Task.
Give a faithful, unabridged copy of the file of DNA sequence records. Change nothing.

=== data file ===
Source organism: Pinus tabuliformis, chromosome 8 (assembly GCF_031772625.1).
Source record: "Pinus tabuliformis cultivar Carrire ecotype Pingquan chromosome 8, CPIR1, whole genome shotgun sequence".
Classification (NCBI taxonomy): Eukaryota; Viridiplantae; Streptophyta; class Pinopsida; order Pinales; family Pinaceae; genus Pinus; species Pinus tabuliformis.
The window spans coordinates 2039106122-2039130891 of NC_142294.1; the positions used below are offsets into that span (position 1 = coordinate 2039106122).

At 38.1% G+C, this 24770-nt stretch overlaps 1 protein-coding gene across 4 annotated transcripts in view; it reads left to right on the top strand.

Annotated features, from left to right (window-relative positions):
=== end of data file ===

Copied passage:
Source organism: Pinus tabuliformis, chromosome 8 (assembly GCF_031772625.1).
Source record: "Pinus tabuliformis cultivar Carrire ecotype Pingquan chromosome 8, CPIR1, whole genome shotgun sequence".
Classification (NCBI taxonomy): Eukaryota; Viridiplantae; Streptophyta; class Pinopsida; order Pinales; family Pinaceae; genus Pinus; species Pinus tabuliformis.
The window spans coordinates 2039106122-2039130891 of NC_142294.1; the positions used below are offsets into that span (position 1 = coordinate 2039106122).

At 38.1% G+C, this 24770-nt stretch overlaps 1 protein-coding gene across 4 annotated transcripts in view; it reads left to right on the top strand.

Annotated features, from left to right (window-relative positions):